Amidst a state-sanctioned drug war that has stoked fear and silenced dissent, the Catholic Church is emerging as possibly the only institution strong enough to stand up to Philippine President Rodrigo Duterte.
Nicole Ponseca, founder of Maharlika and Jeepney in the East Village, wants Filipino food to stand on its own two feet in the American market. Unlike what some of her contemporaries have said, she thinks America is ready for offals.
Delivering in one of the world's most crowded maternity wards may be miserable, but the birth control these women can access afterward makes it worth it to them. Maybe, they say, they won't have to come back, or at least so soon.
The Catholic Church urges ‘natural family planning’ and says it has 98 percent effectiveness. A medical expert says it is closer to 80 percent — and that is in societies where a woman is able to say no to a partner's demands for sex.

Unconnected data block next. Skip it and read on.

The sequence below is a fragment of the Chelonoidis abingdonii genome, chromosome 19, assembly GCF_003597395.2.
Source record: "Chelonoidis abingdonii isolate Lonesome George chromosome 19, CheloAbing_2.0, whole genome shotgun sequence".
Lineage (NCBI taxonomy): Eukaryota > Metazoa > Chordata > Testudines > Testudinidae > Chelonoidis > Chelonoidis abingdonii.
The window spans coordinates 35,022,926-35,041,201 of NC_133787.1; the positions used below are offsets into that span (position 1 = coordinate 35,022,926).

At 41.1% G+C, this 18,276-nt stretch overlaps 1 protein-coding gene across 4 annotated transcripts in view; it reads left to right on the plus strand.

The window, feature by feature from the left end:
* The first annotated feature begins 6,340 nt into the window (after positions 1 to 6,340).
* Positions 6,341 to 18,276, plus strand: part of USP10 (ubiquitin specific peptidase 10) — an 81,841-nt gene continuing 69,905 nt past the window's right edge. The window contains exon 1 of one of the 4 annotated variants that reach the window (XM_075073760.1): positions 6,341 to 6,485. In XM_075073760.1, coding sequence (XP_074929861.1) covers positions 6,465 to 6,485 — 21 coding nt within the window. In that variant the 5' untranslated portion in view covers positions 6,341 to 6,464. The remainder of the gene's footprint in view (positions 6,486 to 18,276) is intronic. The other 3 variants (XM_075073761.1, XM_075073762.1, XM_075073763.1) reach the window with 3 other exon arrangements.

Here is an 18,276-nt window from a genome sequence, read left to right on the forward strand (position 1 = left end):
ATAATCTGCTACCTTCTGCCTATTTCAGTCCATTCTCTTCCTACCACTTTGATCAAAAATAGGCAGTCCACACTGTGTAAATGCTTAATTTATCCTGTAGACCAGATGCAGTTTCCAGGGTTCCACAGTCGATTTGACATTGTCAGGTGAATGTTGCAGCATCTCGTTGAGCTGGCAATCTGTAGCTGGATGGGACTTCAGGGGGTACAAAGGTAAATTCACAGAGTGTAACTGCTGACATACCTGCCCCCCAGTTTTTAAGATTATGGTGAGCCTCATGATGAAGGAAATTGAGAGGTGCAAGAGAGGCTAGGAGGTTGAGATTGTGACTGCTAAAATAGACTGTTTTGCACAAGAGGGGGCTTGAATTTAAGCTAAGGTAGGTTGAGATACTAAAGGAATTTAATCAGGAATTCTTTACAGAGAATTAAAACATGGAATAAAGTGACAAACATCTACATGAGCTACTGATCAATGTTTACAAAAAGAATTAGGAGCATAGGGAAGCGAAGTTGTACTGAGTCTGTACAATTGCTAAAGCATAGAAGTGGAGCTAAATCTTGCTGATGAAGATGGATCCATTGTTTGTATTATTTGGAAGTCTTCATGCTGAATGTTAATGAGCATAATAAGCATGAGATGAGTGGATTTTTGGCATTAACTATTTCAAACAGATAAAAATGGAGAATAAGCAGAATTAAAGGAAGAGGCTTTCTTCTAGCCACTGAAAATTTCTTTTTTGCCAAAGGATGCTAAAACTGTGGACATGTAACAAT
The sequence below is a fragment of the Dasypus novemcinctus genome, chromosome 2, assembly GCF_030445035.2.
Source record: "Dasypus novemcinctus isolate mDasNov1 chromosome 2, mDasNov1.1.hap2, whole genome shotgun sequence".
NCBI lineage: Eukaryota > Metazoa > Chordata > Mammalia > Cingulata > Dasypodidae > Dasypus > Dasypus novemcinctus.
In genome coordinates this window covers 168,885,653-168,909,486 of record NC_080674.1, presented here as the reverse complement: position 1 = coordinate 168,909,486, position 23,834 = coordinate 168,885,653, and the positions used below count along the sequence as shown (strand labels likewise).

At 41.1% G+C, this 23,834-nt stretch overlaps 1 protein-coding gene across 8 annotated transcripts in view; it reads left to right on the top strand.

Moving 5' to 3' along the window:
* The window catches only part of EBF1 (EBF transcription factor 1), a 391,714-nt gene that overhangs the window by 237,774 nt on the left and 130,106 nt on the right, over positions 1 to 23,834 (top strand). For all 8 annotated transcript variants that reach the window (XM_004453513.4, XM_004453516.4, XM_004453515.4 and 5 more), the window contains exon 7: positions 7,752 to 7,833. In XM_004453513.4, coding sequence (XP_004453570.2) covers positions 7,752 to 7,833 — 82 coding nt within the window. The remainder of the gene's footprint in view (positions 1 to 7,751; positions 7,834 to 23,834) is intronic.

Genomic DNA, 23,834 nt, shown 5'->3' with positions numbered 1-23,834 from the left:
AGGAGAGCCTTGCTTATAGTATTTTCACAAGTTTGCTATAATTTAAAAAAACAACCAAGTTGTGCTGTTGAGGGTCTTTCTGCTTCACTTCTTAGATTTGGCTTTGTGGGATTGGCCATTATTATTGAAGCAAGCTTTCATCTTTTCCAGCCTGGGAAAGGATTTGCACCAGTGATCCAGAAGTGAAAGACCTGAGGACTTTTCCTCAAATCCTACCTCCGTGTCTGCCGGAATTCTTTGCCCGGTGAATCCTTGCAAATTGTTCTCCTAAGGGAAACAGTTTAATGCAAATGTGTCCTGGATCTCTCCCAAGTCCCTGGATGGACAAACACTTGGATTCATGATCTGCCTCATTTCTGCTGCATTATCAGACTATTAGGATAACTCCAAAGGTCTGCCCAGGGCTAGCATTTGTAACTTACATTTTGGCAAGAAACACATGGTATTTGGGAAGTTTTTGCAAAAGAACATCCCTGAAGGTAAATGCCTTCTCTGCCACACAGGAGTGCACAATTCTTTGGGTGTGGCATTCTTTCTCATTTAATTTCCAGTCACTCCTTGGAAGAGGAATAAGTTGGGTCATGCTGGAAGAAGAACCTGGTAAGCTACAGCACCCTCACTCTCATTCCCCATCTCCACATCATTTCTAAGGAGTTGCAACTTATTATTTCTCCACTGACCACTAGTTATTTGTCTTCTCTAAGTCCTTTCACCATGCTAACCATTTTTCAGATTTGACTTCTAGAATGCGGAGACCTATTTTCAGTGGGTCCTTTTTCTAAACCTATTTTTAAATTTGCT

What’s a bunch of trees worth? Well, if they save your town from the storm surge of a huge typhoon, you might say they’re invaluable. That’s what happened to the community of General MacArthur, in the Philippines, and its fate holds a lesson for coastal communities around the world.
The United States was among the first foreign nations to move in to help the Philippines in the wake of Typhoon Haiyan's devastation. The US has long had close, though not always happy, ties with the island nation.
Half of all pregnancies in the predominantly Catholic Philippines are unintended. That may change as the country begins to roll out its new reproductive health law, but the Catholic Church — and even the pope — are still fighting the push for free contraception.
It's rare to see an Asian gun club. Most gun owners in the US are white males. Yet Filipino immigrants in the Norco Running Gun Club of California say guns are part of Filipino culture, and part of the intertwined history of the Philippines and the US.